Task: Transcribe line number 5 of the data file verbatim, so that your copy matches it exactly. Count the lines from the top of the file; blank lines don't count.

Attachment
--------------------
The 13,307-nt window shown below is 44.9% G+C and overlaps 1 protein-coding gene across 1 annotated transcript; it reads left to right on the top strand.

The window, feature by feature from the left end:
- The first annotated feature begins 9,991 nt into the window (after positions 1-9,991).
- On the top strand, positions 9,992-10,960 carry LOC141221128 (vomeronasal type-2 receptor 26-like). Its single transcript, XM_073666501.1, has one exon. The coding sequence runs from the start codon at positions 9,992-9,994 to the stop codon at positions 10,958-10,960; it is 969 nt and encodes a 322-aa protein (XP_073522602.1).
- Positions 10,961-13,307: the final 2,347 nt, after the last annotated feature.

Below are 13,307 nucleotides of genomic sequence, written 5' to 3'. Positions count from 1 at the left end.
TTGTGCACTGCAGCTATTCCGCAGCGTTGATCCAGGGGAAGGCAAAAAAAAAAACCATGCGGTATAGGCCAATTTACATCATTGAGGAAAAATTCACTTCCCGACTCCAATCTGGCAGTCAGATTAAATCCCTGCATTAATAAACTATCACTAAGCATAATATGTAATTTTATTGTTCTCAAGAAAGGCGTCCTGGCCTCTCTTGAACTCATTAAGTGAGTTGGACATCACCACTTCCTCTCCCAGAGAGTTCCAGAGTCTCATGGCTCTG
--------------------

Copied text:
- Positions 10,961-13,307: the final 2,347 nt, after the last annotated feature.